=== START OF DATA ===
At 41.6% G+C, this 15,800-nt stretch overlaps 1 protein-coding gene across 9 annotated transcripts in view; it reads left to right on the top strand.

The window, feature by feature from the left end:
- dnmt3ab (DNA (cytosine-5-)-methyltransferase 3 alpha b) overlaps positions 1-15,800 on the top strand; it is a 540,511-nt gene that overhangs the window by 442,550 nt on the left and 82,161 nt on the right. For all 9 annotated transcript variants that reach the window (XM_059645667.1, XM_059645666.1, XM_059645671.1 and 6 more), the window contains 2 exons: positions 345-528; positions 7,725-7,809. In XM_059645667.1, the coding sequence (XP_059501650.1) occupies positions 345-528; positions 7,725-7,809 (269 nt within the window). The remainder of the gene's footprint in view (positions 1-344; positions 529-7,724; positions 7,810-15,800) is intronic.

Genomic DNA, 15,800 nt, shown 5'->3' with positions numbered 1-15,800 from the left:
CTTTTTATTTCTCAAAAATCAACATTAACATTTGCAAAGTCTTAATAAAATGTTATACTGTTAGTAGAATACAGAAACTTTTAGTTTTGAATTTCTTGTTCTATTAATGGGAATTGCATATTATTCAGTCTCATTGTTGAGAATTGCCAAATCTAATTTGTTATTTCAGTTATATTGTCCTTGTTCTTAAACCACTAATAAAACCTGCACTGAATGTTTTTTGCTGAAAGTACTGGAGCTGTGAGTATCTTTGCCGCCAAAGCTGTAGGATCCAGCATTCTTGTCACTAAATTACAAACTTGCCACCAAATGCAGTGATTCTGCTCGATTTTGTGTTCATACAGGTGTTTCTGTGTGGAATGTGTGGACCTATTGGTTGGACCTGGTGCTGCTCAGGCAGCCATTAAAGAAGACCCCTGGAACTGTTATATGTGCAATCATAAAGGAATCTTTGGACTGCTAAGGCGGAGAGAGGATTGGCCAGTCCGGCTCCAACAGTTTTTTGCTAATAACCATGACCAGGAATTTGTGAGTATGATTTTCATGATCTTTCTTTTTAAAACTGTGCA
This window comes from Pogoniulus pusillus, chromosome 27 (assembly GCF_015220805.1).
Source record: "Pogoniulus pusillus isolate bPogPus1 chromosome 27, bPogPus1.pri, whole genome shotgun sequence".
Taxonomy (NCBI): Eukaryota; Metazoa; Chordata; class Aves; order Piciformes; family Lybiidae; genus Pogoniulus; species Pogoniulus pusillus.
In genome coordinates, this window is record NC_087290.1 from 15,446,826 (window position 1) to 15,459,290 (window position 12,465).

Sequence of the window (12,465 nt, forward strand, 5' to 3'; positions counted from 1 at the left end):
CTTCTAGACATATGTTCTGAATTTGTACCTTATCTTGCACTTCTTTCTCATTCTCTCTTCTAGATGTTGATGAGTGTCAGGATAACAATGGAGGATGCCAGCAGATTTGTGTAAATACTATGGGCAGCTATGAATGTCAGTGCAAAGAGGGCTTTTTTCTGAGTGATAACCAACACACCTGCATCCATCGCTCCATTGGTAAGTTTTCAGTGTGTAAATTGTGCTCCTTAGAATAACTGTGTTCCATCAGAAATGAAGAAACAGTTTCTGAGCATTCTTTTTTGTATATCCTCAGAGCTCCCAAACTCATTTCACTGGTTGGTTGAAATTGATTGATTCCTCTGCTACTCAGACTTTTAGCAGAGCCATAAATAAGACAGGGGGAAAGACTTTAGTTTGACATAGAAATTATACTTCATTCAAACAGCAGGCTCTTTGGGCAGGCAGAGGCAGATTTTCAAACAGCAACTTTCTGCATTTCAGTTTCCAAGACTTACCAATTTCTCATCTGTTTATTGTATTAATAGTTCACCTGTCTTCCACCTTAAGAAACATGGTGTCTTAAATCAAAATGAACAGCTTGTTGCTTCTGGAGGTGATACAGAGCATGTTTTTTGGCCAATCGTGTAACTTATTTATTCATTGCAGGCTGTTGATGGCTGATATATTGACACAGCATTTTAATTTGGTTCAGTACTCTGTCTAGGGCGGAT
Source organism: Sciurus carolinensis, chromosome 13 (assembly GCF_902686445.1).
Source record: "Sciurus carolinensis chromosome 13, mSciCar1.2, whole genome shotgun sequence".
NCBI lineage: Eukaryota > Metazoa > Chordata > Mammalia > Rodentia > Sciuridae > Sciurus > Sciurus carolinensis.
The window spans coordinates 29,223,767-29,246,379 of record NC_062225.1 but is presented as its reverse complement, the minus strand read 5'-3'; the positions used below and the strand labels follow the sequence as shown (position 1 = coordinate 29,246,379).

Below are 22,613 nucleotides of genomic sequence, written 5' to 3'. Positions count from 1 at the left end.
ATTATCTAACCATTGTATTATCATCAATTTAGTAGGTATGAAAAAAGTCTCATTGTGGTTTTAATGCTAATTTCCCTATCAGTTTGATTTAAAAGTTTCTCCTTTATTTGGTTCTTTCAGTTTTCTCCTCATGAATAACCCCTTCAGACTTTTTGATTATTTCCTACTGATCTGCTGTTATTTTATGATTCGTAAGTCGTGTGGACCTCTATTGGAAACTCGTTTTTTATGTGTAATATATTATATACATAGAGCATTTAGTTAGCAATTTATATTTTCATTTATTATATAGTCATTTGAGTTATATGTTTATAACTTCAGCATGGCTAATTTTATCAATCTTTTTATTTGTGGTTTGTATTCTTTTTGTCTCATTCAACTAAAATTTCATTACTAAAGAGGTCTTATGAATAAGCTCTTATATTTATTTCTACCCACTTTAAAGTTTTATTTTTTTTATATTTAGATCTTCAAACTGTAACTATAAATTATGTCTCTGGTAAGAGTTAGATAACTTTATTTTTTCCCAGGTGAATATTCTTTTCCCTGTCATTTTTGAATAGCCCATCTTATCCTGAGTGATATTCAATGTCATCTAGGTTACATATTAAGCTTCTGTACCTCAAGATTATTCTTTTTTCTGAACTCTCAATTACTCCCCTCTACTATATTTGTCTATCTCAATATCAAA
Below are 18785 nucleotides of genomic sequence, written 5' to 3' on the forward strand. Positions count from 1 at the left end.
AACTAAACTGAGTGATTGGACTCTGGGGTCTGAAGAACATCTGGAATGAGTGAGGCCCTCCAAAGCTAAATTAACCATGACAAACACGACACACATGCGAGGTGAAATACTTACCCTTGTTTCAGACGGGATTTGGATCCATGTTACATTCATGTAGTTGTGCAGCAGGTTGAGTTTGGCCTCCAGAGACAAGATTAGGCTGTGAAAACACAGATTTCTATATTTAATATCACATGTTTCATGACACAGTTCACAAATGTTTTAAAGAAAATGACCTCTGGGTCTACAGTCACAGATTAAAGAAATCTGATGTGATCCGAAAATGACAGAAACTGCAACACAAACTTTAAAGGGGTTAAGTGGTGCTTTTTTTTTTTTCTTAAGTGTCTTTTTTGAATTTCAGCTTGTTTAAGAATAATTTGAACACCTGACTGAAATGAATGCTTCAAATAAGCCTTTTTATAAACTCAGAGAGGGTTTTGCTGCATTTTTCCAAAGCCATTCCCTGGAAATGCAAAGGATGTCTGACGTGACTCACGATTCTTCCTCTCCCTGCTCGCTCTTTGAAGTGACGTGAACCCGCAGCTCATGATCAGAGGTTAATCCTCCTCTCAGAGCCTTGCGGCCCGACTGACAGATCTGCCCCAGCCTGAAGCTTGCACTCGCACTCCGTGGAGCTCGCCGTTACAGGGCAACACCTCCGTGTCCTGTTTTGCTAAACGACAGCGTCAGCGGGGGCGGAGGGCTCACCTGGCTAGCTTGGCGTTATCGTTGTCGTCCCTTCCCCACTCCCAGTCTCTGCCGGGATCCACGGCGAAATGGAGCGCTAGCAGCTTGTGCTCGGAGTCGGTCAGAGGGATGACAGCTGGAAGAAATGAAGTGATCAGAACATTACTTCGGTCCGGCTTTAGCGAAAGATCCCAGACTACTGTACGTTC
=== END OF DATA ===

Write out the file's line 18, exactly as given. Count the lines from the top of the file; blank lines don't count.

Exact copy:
Below are 18785 nucleotides of genomic sequence, written 5' to 3' on the forward strand. Positions count from 1 at the left end.